French Supreme Court, First Civil Chamber, 15 January 2014, n°11-17.196
On 15 January 2014, the French Cour de cassation upheld the famous decision of the Paris Court of Appeal of 1 March 2011, according to which “the failure to raise ex officio the legal ground of lack of coherence in legal reasoning”, which resulted in the award be annulled does not suffice “to characterize [a] personal fault equivalent to a guilty mind or constitutive of a fraud, gross negligence or denial of justice” required to hold an arbitrator liable.
In the present case, the parties to a share purchase agreement had signed an ancillary agreement giving the transferor the option to keep all or parts of the clientele of the company object of the transfer. Difficulties having arisen during the exercise of this option, the transferee initiated arbitration proceedings.
In a first award, the Arbitral Tribunal ordered the rescission of the agreements and of the acts [measures] taken for their implementation at the expenses of the transferor, ordering him to return the sums he had received in exchange for the transferred shares.
The transferor then initiated a second arbitration before the same Arbitral Tribunal seeking an additional award on the consequences of the rescission on the grounds of the transferee’s responsibility for the harm he incurred due the shares’ depreciation.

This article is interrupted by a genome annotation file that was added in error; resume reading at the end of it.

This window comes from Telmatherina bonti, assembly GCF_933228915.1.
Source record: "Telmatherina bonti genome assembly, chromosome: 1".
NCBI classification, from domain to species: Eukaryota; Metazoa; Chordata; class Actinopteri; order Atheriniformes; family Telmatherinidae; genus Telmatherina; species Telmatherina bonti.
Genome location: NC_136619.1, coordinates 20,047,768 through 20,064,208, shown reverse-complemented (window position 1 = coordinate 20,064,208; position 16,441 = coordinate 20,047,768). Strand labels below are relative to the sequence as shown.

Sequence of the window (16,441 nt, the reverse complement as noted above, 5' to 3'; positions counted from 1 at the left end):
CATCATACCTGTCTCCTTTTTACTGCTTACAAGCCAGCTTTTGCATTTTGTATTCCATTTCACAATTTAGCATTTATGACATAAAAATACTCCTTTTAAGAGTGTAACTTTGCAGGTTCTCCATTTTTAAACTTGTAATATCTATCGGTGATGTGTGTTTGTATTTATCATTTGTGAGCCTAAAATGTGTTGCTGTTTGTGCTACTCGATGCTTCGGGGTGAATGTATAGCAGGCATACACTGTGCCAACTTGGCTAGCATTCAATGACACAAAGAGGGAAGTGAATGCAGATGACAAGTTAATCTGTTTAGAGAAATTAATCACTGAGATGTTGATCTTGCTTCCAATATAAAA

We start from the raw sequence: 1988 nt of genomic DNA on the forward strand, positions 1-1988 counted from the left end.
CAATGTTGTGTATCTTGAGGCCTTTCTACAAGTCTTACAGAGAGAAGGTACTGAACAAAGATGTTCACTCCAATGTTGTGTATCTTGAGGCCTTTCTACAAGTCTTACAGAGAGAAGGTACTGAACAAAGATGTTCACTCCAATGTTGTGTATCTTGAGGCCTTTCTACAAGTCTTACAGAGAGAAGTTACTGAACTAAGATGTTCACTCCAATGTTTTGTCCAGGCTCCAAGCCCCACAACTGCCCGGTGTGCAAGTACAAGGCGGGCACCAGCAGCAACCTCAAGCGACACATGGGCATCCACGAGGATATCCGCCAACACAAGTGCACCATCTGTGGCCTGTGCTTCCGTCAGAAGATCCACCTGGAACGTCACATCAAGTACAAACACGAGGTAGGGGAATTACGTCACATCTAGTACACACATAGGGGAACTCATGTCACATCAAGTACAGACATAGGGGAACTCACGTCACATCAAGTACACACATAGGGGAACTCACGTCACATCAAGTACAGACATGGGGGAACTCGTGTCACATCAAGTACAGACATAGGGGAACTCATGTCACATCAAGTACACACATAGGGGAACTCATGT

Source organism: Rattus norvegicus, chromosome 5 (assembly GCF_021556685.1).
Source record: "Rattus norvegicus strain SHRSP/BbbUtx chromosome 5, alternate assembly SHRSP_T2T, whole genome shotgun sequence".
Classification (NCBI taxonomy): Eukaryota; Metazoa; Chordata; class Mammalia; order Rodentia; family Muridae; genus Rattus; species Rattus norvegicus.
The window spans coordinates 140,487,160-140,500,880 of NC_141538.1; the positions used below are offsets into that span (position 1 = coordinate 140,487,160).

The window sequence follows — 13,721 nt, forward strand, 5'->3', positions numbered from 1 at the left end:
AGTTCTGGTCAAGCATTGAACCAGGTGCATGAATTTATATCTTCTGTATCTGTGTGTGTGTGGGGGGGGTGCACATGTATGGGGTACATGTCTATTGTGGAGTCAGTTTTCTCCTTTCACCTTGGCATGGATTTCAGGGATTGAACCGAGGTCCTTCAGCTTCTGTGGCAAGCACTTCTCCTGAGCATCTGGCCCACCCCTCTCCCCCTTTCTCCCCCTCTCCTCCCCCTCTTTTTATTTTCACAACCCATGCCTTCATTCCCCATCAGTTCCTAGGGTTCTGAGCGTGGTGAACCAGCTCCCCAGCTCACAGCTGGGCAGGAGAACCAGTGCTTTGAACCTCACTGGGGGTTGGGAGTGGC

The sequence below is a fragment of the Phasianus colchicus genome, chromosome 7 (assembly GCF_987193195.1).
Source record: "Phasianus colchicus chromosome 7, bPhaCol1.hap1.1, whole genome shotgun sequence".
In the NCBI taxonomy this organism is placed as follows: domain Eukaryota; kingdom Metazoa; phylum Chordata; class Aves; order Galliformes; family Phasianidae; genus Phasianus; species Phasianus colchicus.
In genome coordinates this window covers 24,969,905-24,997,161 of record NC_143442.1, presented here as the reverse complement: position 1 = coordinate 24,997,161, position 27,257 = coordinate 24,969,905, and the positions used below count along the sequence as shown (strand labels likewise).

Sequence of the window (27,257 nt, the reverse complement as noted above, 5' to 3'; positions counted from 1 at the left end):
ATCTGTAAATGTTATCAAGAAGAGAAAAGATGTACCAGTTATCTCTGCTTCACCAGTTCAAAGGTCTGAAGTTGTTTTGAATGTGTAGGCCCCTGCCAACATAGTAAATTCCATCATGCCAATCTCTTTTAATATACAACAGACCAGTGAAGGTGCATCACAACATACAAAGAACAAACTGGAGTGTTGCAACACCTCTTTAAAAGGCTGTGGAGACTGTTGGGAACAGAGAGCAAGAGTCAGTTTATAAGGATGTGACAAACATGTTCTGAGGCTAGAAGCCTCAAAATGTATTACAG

Four new awards were rendered, overturning the first award and taking into account the new situation brought on by the transferee’s fraudulent acts.
These four awards were subsequently annulled by the Paris Court of Appeal, which held that the issue of the shares’ depreciation had already been put forward during the first arbitration proceedings. As a result, the claims made in the second arbitration should have been declared inadmissible in accordance with the principle of “coherence in legal reasoning”.
The transferee then decided to bring a civil suit against the arbitrators for allowing the second arbitration to proceed, in violation of the res judicata principle. First dismissed before the Court of first instance and the Court of appeal, the motion was brought before the French Cour de cassation, which confirmed that the arbitrators, deciding in amiable composition on the basics of new facts, had not committed any fault which could constitute a ground for liability. According to the Court, the arbitrators could not be held liable for their failure to raise, ex officio, the legal ground of lack of coherence in legal reasoning.
This case confirms that a mere mistake of law by an arbitral tribunal which award is annulled for violation of res judicata is not a ground to seek the arbitrators’ liability: a contrary solution would be too great a risk for arbitrators to bear. It is also the opportunity for the French Cour de cassation to remind that arbitrators are immune from jurisdiction and that an arbitrator’s liability may only be sought for a “personal fault equivalent to a guilty mind or constitutive of a fraud, gross negligence or denial of justice”.
The decision is available here.